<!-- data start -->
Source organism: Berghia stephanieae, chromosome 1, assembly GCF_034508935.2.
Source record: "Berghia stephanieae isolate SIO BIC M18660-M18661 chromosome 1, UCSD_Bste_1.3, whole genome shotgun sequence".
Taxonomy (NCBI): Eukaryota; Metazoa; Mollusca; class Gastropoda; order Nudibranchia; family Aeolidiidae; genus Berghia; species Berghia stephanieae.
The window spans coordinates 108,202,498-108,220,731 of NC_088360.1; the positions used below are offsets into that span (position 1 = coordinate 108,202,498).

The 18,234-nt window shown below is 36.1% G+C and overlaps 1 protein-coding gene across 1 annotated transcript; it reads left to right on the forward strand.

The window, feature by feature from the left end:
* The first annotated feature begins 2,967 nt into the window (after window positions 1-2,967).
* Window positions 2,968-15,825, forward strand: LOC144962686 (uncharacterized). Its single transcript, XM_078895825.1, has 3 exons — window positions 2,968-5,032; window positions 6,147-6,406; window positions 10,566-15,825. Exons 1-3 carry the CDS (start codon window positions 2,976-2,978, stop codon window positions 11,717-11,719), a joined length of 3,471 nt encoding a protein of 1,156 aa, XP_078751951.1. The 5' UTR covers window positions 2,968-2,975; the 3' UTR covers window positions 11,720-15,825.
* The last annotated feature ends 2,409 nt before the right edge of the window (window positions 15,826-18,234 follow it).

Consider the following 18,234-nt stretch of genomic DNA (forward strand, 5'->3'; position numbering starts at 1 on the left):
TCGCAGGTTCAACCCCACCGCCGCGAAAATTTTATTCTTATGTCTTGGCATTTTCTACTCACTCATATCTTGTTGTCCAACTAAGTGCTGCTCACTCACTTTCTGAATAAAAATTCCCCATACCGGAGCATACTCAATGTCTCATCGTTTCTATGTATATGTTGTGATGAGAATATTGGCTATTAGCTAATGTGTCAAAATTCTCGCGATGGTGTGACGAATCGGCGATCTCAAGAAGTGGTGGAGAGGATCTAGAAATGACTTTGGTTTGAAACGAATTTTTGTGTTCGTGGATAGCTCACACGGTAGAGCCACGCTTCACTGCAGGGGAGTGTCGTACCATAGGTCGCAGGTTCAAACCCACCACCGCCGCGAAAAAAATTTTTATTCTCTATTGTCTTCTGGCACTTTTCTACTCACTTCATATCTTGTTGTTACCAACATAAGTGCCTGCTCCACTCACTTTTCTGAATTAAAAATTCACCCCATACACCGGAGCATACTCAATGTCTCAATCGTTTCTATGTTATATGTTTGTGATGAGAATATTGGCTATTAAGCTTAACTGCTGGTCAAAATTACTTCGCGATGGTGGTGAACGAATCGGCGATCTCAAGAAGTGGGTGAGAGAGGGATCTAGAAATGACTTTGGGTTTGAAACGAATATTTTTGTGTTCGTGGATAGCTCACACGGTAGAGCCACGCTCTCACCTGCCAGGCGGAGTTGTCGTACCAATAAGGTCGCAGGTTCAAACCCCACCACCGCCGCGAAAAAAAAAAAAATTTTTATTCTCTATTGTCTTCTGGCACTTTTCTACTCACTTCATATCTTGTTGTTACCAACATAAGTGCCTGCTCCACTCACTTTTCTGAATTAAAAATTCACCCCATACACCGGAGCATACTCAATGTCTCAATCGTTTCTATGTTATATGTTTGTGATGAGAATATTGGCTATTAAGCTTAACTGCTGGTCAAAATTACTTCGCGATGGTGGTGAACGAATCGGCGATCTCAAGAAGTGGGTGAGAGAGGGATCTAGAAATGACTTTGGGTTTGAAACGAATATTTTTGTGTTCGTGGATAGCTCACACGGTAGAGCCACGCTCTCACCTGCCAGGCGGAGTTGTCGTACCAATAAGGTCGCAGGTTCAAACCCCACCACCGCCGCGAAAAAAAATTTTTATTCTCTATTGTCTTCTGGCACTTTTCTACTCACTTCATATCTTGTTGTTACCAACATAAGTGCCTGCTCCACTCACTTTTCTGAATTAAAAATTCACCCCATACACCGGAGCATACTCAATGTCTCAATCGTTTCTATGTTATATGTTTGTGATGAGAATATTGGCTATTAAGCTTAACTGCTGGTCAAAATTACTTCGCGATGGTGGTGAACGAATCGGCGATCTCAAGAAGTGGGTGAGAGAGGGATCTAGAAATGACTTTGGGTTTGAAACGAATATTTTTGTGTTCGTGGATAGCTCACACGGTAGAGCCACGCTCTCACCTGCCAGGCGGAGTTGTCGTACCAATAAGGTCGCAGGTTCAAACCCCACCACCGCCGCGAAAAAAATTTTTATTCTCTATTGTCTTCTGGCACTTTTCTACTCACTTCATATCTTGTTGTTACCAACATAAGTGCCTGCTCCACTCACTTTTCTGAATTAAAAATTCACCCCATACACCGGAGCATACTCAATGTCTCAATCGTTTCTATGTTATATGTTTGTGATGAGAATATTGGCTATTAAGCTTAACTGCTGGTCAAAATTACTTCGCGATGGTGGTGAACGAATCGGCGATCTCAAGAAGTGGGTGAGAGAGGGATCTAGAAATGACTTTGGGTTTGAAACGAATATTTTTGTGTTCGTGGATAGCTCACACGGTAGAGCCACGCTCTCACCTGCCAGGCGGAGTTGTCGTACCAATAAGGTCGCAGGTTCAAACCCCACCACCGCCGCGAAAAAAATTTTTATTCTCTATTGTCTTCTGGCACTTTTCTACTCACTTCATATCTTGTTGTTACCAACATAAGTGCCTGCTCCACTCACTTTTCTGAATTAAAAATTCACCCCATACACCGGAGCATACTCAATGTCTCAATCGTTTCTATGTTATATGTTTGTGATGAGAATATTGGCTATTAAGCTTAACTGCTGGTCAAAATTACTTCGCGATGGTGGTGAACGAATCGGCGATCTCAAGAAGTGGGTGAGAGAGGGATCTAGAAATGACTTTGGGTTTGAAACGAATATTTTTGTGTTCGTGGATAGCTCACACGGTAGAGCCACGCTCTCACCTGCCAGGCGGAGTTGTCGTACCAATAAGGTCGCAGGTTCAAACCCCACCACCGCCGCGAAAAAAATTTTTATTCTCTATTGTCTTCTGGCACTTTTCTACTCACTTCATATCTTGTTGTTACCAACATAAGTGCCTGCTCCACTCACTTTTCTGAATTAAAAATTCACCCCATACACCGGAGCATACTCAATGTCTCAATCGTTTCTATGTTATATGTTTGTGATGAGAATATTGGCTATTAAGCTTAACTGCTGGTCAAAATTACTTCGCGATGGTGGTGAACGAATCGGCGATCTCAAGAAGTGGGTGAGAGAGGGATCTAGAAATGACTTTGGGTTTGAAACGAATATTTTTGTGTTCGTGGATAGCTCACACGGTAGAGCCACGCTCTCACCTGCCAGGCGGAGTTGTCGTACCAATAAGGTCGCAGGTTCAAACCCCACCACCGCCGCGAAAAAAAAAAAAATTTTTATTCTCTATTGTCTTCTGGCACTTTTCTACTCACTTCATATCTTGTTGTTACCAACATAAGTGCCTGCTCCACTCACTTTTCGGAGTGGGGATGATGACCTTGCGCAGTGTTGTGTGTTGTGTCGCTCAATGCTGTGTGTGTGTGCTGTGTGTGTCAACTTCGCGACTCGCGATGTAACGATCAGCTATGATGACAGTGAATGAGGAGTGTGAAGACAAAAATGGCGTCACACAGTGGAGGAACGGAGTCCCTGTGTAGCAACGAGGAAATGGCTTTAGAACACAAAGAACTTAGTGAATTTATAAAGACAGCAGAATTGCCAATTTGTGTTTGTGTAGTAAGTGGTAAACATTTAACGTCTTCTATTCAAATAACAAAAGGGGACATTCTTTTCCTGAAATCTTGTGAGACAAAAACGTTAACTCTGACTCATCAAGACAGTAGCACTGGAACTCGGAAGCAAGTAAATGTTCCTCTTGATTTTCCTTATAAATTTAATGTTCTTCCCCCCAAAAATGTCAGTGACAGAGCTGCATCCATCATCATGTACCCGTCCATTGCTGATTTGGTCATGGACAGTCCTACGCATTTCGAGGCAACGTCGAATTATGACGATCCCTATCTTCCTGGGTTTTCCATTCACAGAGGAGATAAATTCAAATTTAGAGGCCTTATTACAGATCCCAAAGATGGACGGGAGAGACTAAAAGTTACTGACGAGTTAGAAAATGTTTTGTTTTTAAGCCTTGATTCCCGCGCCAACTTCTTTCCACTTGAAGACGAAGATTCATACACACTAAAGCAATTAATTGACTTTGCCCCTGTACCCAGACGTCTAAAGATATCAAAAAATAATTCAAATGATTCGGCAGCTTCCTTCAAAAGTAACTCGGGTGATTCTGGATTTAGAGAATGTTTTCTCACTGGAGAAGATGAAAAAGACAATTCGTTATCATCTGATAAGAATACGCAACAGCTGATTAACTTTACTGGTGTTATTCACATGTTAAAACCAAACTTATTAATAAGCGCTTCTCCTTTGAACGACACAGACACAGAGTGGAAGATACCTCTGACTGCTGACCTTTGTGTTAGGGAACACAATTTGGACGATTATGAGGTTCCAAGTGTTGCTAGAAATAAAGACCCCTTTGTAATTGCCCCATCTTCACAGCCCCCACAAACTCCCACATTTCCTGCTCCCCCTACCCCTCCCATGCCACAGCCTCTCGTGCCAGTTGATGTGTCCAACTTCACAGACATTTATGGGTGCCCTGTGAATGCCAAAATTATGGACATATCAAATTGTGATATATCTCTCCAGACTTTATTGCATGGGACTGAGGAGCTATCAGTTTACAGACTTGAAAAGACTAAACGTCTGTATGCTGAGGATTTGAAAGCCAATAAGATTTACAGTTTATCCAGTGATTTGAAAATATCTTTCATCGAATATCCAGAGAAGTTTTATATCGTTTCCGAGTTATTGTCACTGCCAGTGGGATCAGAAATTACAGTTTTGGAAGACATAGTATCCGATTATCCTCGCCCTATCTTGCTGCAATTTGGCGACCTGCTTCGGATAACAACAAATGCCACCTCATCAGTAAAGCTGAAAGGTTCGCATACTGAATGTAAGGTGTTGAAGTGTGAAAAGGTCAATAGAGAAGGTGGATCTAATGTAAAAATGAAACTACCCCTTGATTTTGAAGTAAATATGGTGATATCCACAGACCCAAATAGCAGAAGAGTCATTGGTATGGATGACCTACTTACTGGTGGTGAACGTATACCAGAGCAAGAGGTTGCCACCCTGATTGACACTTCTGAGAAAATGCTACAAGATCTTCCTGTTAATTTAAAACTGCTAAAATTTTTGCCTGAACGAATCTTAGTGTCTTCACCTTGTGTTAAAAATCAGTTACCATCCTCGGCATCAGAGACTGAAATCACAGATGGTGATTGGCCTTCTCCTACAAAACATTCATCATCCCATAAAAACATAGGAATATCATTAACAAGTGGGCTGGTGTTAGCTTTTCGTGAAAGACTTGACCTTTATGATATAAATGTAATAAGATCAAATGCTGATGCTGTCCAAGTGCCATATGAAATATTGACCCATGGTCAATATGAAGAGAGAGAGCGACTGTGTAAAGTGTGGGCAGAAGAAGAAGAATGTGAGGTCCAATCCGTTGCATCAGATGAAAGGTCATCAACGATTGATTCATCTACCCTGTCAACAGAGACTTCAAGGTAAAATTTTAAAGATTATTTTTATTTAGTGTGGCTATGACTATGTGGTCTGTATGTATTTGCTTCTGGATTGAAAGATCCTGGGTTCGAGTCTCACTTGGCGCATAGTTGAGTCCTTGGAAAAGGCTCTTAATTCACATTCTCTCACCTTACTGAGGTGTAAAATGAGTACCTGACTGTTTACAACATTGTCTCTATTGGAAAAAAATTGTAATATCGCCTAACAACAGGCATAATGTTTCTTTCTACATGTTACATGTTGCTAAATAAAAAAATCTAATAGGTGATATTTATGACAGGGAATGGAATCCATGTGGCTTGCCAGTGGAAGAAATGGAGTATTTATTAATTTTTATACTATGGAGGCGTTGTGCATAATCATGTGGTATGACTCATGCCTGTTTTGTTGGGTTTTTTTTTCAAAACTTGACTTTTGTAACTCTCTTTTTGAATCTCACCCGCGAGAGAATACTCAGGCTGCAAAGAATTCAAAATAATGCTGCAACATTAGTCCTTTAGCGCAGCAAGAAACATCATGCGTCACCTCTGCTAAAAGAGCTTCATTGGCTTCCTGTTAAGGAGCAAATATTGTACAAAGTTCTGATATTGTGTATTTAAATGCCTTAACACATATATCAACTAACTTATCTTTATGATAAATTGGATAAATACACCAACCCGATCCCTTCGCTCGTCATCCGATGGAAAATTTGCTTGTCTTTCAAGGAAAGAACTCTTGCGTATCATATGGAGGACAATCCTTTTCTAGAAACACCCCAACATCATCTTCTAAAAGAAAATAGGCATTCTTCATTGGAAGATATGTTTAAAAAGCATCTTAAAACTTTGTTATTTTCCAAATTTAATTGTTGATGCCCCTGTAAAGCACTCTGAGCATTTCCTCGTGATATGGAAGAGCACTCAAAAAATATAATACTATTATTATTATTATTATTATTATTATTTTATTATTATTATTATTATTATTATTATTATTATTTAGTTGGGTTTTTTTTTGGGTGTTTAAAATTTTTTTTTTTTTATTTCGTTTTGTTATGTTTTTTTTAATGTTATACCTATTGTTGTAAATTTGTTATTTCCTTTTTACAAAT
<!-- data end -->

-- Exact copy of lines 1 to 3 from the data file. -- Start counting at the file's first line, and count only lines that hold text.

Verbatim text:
Source organism: Berghia stephanieae, chromosome 1, assembly GCF_034508935.2.
Source record: "Berghia stephanieae isolate SIO BIC M18660-M18661 chromosome 1, UCSD_Bste_1.3, whole genome shotgun sequence".
Taxonomy (NCBI): Eukaryota; Metazoa; Mollusca; class Gastropoda; order Nudibranchia; family Aeolidiidae; genus Berghia; species Berghia stephanieae.